I Could Close My Eyes to Avoid Further Injury by Ingrid Jendrzejewski

I Could Close My Eyes to Avoid Further Injury

We wouldn’t have kissed if it hadn’t been for sun dogs; sometimes you can’t help your lips when you’re looking at the sky. Light crowns the sun like Hail Marys and we, well, we just say our prayers.

“Don’t stare into the sun,” they told us, would tell us still if we gave them the chance, but here we are with naked eyes, looking up, pupils wide like pinpricks.

The kiss is strange: a brief question, a friction. You turn away first and my lip gloss leaves transparent skid marks on your cheek. They peel away from the corner of your mouth, shine when they catch the light.

One morning, when I was little, my mother took me out to see a solar eclipse. She gave me cardboard glasses with cellophane lenses to filter out the sun. Later, when she caught me looking at the sun through candy wrappers, she slapped my face hard, said, “I never want to catch you doing that again,” as if that morning never even happened.

Someone once told me that ultraviolet can cook your skin even when you don’t feel the heat, but I won’t wear sunscreen because I don’t believe in things I can’t see. That’s the reason why I want you next to me, why I keep looking up.

I lean against you, and you don’t lean away. We wonder how the blindness will come. All at once? Slowly, starting with a headache and then blooming over days or weeks into something unmistakable? Will everything go dark or will the light burn out the center of things, leaving us restless in our peripheral vision? And what kind of darkness will it be? Real black, black like caves and childhood, or the kind that moves and twists, busy with after-images, flickers, hints of afterglow?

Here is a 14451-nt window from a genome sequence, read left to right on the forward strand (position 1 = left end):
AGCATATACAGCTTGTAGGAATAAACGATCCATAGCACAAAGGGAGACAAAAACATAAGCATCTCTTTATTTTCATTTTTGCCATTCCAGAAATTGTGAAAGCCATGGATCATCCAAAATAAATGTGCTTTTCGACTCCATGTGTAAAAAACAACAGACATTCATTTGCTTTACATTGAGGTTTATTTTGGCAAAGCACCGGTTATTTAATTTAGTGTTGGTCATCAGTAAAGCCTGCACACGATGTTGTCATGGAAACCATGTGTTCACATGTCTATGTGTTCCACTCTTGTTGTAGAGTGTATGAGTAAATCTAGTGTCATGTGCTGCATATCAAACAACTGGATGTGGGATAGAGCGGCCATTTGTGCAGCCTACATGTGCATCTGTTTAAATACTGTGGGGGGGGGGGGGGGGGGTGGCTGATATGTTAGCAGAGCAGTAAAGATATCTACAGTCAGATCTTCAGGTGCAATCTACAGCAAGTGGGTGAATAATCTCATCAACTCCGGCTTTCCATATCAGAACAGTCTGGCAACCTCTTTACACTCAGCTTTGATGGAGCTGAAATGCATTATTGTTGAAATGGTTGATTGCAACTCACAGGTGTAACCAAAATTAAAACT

“It’s beautiful,” I say, but my words overfill the silence, breaks a pact that I should have known we’d made. “Not really,” you say, and you’re right: it’s not beautiful. It’s not beautiful, it’s not ugly, it’s not anything. It just is.

 

I Could Close My Eyes

 

Ingrid Jendrzejewski grew up in Vincennes, Indiana, studied creative writing at the University of Evansville, then physics at the University of Cambridge. Her work has found homes in places like Passages North, The Los Angeles Review, The Conium Review and The Mainichi, and she has received honors such as the Bath Flash Fiction Award and the A Room of Her Own Foundation’s Orlando Prize. When not writing, Ingrid enjoys cryptic crosswords, the python programming language and the game of Go. Links to Ingrid’s work can be found at www.ingridj.com and she occasionally tweets @LunchOnTuesday.

 

(Next story: These Hands by Yasmina Din Madden)

(Previous story: Galileo’s Other Job by Roger Meachem)

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